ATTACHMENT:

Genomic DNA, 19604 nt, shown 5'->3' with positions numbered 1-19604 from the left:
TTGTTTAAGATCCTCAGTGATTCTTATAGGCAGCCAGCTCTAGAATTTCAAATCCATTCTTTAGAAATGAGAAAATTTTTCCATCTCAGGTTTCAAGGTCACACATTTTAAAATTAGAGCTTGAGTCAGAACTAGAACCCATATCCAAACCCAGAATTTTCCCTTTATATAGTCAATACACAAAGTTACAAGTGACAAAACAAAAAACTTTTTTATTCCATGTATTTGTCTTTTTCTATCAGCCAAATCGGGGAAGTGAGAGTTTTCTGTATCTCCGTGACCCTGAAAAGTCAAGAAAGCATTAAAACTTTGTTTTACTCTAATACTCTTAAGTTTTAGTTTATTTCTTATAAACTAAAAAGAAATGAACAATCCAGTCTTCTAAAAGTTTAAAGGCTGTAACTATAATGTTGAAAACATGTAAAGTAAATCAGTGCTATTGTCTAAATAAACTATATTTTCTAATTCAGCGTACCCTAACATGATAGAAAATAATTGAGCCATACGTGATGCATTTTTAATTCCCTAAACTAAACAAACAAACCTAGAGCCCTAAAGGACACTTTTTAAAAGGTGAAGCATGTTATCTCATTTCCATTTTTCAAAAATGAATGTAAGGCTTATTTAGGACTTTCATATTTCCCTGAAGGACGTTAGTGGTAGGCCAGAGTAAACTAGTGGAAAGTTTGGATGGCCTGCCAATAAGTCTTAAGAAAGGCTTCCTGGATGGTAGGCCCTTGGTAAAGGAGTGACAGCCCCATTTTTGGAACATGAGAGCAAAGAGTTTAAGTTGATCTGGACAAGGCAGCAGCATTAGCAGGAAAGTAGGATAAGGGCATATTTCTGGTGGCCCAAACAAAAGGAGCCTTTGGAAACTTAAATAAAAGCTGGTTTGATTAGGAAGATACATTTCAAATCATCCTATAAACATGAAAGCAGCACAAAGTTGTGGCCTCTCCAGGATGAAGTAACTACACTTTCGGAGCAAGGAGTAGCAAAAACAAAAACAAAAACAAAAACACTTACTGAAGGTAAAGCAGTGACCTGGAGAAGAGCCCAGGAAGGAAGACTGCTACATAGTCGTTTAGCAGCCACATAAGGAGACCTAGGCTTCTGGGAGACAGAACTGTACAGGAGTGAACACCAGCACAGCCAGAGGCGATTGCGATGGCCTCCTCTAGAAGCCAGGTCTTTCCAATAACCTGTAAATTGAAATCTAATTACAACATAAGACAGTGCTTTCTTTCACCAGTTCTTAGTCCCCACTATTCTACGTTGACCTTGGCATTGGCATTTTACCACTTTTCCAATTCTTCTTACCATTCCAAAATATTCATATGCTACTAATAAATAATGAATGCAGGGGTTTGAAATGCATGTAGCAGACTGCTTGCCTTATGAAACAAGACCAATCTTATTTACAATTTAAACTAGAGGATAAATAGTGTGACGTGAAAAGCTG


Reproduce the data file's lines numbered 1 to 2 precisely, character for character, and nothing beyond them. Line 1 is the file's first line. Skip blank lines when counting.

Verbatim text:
Genomic DNA, 19604 nt, shown 5'->3' with positions numbered 1-19604 from the left:
TTGTTTAAGATCCTCAGTGATTCTTATAGGCAGCCAGCTCTAGAATTTCAAATCCATTCTTTAGAAATGAGAAAATTTTTCCATCTCAGGTTTCAAGGTCACACATTTTAAAATTAGAGCTTGAGTCAGAACTAGAACCCATATCCAAACCCAGAATTTTCCCTTTATATAGTCAATACACAAAGTTACAAGTGACAAAACAAAAAACTTTTTTATTCCATGTATTTGTCTTTTTCTATCAGCCAAATCGGGGAAGTGAGAGTTTTCTGTATCTCCGTGACCCTGAAAAGTCAAGAAAGCATTAAAACTTTGTTTTACTCTAATACTCTTAAGTTTTAGTTTATTTCTTATAAACTAAAAAGAAATGAACAATCCAGTCTTCTAAAAGTTTAAAGGCTGTAACTATAATGTTGAAAACATGTAAAGTAAATCAGTGCTATTGTCTAAATAAACTATATTTTCTAATTCAGCGTACCCTAACATGATAGAAAATAATTGAGCCATACGTGATGCATTTTTAATTCCCTAAACTAAACAAACAAACCTAGAGCCCTAAAGGACACTTTTTAAAAGGTGAAGCATGTTATCTCATTTCCATTTTTCAAAAATGAATGTAAGGCTTATTTAGGACTTTCATATTTCCCTGAAGGACGTTAGTGGTAGGCCAGAGTAAACTAGTGGAAAGTTTGGATGGCCTGCCAATAAGTCTTAAGAAAGGCTTCCTGGATGGTAGGCCCTTGGTAAAGGAGTGACAGCCCCATTTTTGGAACATGAGAGCAAAGAGTTTAAGTTGATCTGGACAAGGCAGCAGCATTAGCAGGAAAGTAGGATAAGGGCATATTTCTGGTGGCCCAAACAAAAGGAGCCTTTGGAAACTTAAATAAAAGCTGGTTTGATTAGGAAGATACATTTCAAATCATCCTATAAACATGAAAGCAGCACAAAGTTGTGGCCTCTCCAGGATGAAGTAACTACACTTTCGGAGCAAGGAGTAGCAAAAACAAAAACAAAAACAAAAACACTTACTGAAGGTAAAGCAGTGACCTGGAGAAGAGCCCAGGAAGGAAGACTGCTACATAGTCGTTTAGCAGCCACATAAGGAGACCTAGGCTTCTGGGAGACAGAACTGTACAGGAGTGAACACCAGCACAGCCAGAGGCGATTGCGATGGCCTCCTCTAGAAGCCAGGTCTTTCCAATAACCTGTAAATTGAAATCTAATTACAACATAAGACAGTGCTTTCTTTCACCAGTTCTTAGTCCCCACTATTCTACGTTGACCTTGGCATTGGCATTTTACCACTTTTCCAATTCTTCTTACCATTCCAAAATATTCATATGCTACTAATAAATAATGAATGCAGGGGTTTGAAATGCATGTAGCAGACTGCTTGCCTTATGAAACAAGACCAATCTTATTTACAATTTAAACTAGAGGATAAATAGTGTGACGTGAAAAGCTG